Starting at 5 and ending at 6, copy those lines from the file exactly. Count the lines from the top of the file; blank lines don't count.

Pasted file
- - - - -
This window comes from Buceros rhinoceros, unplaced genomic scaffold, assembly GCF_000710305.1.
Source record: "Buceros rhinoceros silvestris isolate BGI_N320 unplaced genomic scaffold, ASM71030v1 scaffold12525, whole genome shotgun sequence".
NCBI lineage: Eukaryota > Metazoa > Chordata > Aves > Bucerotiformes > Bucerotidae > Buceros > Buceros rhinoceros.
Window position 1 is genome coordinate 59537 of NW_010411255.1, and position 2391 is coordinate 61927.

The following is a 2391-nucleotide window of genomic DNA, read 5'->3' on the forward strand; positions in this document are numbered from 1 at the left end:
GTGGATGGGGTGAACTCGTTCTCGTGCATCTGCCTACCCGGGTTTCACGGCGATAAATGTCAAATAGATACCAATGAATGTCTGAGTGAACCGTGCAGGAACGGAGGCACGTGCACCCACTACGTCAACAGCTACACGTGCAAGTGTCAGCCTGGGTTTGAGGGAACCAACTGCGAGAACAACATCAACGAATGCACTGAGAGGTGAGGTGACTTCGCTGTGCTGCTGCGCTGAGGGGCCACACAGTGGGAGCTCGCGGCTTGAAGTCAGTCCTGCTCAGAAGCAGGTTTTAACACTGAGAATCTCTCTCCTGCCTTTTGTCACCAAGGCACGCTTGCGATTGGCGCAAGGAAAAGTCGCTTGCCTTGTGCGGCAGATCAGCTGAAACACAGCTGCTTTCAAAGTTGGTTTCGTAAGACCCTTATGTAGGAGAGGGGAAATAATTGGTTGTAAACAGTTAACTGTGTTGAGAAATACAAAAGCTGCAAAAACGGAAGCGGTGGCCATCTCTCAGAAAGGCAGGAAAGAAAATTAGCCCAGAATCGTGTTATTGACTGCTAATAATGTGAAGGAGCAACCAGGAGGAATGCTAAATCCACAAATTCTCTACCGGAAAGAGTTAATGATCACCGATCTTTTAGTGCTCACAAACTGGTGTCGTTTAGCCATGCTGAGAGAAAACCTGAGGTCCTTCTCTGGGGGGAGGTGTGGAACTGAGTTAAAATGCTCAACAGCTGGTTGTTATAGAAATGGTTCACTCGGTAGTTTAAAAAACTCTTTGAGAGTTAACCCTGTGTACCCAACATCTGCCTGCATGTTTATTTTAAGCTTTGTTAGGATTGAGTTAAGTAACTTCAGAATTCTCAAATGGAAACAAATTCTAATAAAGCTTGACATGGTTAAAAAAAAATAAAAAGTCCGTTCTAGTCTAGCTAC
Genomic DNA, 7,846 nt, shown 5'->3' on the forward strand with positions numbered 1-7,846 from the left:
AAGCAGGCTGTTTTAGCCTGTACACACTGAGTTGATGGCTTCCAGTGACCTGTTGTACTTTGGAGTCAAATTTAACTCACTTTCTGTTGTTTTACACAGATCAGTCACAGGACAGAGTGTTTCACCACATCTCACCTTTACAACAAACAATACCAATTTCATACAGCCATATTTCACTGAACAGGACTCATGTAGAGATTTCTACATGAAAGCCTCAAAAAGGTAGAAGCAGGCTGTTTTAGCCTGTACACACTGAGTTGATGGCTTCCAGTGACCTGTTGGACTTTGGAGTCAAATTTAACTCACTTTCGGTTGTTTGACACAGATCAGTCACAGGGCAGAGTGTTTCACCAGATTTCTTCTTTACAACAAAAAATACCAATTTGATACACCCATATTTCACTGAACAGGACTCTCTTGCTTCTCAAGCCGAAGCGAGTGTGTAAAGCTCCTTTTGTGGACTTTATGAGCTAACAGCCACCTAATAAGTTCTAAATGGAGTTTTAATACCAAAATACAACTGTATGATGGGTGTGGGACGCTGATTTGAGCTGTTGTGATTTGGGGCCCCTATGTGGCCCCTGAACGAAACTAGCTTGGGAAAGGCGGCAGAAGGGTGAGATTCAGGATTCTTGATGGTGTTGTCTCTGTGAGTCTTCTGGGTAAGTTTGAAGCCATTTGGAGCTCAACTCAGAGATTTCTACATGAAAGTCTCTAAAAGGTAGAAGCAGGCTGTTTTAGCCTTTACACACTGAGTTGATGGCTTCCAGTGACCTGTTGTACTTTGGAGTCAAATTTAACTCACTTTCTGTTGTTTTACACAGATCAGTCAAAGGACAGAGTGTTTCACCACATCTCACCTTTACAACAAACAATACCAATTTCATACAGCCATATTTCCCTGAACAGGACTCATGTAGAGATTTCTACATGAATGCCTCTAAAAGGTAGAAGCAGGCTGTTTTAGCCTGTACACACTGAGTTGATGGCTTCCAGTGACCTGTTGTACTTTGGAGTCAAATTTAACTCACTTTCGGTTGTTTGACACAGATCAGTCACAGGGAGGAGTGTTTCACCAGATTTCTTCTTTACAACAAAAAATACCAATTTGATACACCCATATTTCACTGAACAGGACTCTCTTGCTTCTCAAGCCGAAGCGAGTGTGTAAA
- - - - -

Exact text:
The following is a 2391-nucleotide window of genomic DNA, read 5'->3' on the forward strand; positions in this document are numbered from 1 at the left end:
GTGGATGGGGTGAACTCGTTCTCGTGCATCTGCCTACCCGGGTTTCACGGCGATAAATGTCAAATAGATACCAATGAATGTCTGAGTGAACCGTGCAGGAACGGAGGCACGTGCACCCACTACGTCAACAGCTACACGTGCAAGTGTCAGCCTGGGTTTGAGGGAACCAACTGCGAGAACAACATCAACGAATGCACTGAGAGGTGAGGTGACTTCGCTGTGCTGCTGCGCTGAGGGGCCACACAGTGGGAGCTCGCGGCTTGAAGTCAGTCCTGCTCAGAAGCAGGTTTTAACACTGAGAATCTCTCTCCTGCCTTTTGTCACCAAGGCACGCTTGCGATTGGCGCAAGGAAAAGTCGCTTGCCTTGTGCGGCAGATCAGCTGAAACACAGCTGCTTTCAAAGTTGGTTTCGTAAGACCCTTATGTAGGAGAGGGGAAATAATTGGTTGTAAACAGTTAACTGTGTTGAGAAATACAAAAGCTGCAAAAACGGAAGCGGTGGCCATCTCTCAGAAAGGCAGGAAAGAAAATTAGCCCAGAATCGTGTTATTGACTGCTAATAATGTGAAGGAGCAACCAGGAGGAATGCTAAATCCACAAATTCTCTACCGGAAAGAGTTAATGATCACCGATCTTTTAGTGCTCACAAACTGGTGTCGTTTAGCCATGCTGAGAGAAAACCTGAGGTCCTTCTCTGGGGGGAGGTGTGGAACTGAGTTAAAATGCTCAACAGCTGGTTGTTATAGAAATGGTTCACTCGGTAGTTTAAAAAACTCTTTGAGAGTTAACCCTGTGTACCCAACATCTGCCTGCATGTTTATTTTAAGCTTTGTTAGGATTGAGTTAAGTAACTTCAGAATTCTCAAATGGAAACAAATTCTAATAAAGCTTGACATGGTTAAAAAAAAATAAAAAGTCCGTTCTAGTCTAGCTAC